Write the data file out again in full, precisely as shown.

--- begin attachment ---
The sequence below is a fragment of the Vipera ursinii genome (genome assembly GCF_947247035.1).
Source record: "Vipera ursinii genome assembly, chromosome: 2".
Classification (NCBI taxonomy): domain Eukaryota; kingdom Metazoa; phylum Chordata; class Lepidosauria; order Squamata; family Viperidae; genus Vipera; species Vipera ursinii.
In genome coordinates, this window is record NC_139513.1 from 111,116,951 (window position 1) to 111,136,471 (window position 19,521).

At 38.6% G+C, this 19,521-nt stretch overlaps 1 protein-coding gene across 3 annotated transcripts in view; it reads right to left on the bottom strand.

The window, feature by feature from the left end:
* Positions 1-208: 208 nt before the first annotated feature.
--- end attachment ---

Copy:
The sequence below is a fragment of the Vipera ursinii genome (genome assembly GCF_947247035.1).
Source record: "Vipera ursinii genome assembly, chromosome: 2".
Classification (NCBI taxonomy): domain Eukaryota; kingdom Metazoa; phylum Chordata; class Lepidosauria; order Squamata; family Viperidae; genus Vipera; species Vipera ursinii.
In genome coordinates, this window is record NC_139513.1 from 111,116,951 (window position 1) to 111,136,471 (window position 19,521).

At 38.6% G+C, this 19,521-nt stretch overlaps 1 protein-coding gene across 3 annotated transcripts in view; it reads right to left on the bottom strand.

The window, feature by feature from the left end:
* Positions 1-208: 208 nt before the first annotated feature.